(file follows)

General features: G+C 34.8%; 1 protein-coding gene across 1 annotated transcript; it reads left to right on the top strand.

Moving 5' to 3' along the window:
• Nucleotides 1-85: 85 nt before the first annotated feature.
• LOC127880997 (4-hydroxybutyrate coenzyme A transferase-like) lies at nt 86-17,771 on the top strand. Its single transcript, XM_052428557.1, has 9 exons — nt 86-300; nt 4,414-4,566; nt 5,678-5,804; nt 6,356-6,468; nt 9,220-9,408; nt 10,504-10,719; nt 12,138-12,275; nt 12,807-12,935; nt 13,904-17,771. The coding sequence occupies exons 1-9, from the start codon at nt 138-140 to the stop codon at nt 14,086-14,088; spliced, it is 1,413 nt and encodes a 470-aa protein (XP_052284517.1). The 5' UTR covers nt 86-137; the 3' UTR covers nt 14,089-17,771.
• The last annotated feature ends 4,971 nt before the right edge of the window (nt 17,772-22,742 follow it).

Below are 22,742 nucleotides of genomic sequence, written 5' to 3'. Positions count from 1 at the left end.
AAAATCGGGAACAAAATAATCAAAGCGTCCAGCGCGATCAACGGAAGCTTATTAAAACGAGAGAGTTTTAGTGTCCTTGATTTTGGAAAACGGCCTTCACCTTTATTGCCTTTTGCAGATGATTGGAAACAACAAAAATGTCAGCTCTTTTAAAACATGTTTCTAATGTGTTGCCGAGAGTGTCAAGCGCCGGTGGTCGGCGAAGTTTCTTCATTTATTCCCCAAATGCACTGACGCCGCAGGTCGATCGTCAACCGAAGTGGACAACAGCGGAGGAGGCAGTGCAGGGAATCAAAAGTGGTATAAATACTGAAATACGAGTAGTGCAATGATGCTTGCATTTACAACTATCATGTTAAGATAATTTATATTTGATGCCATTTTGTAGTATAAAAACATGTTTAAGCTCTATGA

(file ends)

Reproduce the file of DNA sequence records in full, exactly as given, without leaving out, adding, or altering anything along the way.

General features: G+C 34.8%; 1 protein-coding gene across 1 annotated transcript; it reads left to right on the top strand.

Moving 5' to 3' along the window:
• Nucleotides 1-85: 85 nt before the first annotated feature.
• LOC127880997 (4-hydroxybutyrate coenzyme A transferase-like) lies at nt 86-17,771 on the top strand. Its single transcript, XM_052428557.1, has 9 exons — nt 86-300; nt 4,414-4,566; nt 5,678-5,804; nt 6,356-6,468; nt 9,220-9,408; nt 10,504-10,719; nt 12,138-12,275; nt 12,807-12,935; nt 13,904-17,771. The coding sequence occupies exons 1-9, from the start codon at nt 138-140 to the stop codon at nt 14,086-14,088; spliced, it is 1,413 nt and encodes a 470-aa protein (XP_052284517.1). The 5' UTR covers nt 86-137; the 3' UTR covers nt 14,089-17,771.
• The last annotated feature ends 4,971 nt before the right edge of the window (nt 17,772-22,742 follow it).

Below are 22,742 nucleotides of genomic sequence, written 5' to 3'. Positions count from 1 at the left end.
AAAATCGGGAACAAAATAATCAAAGCGTCCAGCGCGATCAACGGAAGCTTATTAAAACGAGAGAGTTTTAGTGTCCTTGATTTTGGAAAACGGCCTTCACCTTTATTGCCTTTTGCAGATGATTGGAAACAACAAAAATGTCAGCTCTTTTAAAACATGTTTCTAATGTGTTGCCGAGAGTGTCAAGCGCCGGTGGTCGGCGAAGTTTCTTCATTTATTCCCCAAATGCACTGACGCCGCAGGTCGATCGTCAACCGAAGTGGACAACAGCGGAGGAGGCAGTGCAGGGAATCAAAAGTGGTATAAATACTGAAATACGAGTAGTGCAATGATGCTTGCATTTACAACTATCATGTTAAGATAATTTATATTTGATGCCATTTTGTAGTATAAAAACATGTTTAAGCTCTATGA